3.
Harnik IG, Brandt LJ. Mesenteric venous thrombosis. Vasc Med 2010; 15:407-418.  Back to cited text no. 3
    
4.
Kumar S, Sarr MG, Kamath PS. Mesenteric venous thrombosis. N Engl J Med 2001; 345:1683-1688.  Back to cited text no. 4
    
5.
Goldberg MF, Kim HS. Treatment of acute superior mesenteric vein thrombosis with percutaneous techniques. Am J Roentgenol 2003; 181:1305-1307.  Back to cited text no. 5
    
6.
Spanier BW, Frederiks J. Aetiology of extrahepatic portal vein thrombosis. Gut 2002; 51:755-756.  Back to cited text no. 6
[PUBMED]    
7.
Webster GJ, Burroughs AK, Riordan SM. Review article: portal vein thrombosis - new insights into aetiology and management. Aliment Pharmacol Ther 2005; 21:1-9.  Back to cited text no. 7
    
8.
Malkowski P, Pawlak J, Michalowicz B, Szczerban J, Wroblewski T, Leowska E, Krawczyk M Thrombolytic treatment of portal thrombosis. Hepatogastroenterology 2003; 50:2098-2100.  Back to cited text no. 8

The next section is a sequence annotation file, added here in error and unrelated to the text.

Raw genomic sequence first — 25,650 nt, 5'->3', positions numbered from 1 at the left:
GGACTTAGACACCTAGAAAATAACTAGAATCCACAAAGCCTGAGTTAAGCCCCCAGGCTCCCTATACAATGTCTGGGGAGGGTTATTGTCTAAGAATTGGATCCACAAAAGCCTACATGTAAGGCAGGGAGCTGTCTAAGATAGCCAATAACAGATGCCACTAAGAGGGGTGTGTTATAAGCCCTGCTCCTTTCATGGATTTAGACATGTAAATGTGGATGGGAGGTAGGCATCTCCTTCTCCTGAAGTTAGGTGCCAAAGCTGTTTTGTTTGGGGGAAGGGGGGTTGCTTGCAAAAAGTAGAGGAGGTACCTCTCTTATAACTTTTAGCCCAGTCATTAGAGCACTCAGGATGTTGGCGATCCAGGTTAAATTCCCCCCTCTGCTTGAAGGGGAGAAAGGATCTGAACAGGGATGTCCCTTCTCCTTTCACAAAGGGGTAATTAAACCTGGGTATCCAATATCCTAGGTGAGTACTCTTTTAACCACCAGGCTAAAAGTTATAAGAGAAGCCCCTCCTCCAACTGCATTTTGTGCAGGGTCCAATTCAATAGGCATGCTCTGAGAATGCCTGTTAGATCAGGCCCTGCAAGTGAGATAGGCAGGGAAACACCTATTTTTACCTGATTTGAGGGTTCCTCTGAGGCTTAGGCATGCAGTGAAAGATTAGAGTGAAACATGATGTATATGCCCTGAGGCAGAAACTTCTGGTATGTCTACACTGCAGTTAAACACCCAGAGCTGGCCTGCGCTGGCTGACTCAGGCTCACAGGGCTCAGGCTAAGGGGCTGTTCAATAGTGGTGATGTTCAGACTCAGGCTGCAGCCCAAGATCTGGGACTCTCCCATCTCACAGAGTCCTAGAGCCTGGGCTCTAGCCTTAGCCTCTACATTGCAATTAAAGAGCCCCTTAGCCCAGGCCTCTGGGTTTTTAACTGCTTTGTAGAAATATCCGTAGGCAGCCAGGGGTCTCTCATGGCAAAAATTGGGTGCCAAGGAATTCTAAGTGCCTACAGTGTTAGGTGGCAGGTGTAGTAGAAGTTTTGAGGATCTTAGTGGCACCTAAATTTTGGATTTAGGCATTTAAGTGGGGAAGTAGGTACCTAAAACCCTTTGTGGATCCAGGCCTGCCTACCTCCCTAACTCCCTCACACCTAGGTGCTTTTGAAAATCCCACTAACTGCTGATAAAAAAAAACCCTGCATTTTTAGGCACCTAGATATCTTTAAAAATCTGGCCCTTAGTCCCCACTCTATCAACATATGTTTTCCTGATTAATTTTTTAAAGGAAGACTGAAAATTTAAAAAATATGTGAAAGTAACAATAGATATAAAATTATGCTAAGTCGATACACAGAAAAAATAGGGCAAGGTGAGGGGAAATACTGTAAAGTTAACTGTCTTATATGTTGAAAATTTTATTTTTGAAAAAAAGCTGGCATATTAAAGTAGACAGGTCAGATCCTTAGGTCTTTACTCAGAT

9.
K Kandarpa, GA Gardiner Jr, FS Keller. Diagnostic angiography. In: K Kandarpa, ed. Handbook of interventional radiological procedures. 4th ed. Philadelphia: Lippincott Williams & Wilkins; 2011. 94.  Back to cited text no. 9
    
10.
Warshauer DM, Lee JK, Mauro MA, White GC. Superior mesenteric vein thrombosis with radiologically occult cause: a retrospective study of 43 cases. Am J Roentgenol 2001; 177:837-841.  Back to cited text no. 10
    


    Figures

  [Figure 1], [Figure 2], [Figure 3], [Figure 4], [Figure 5]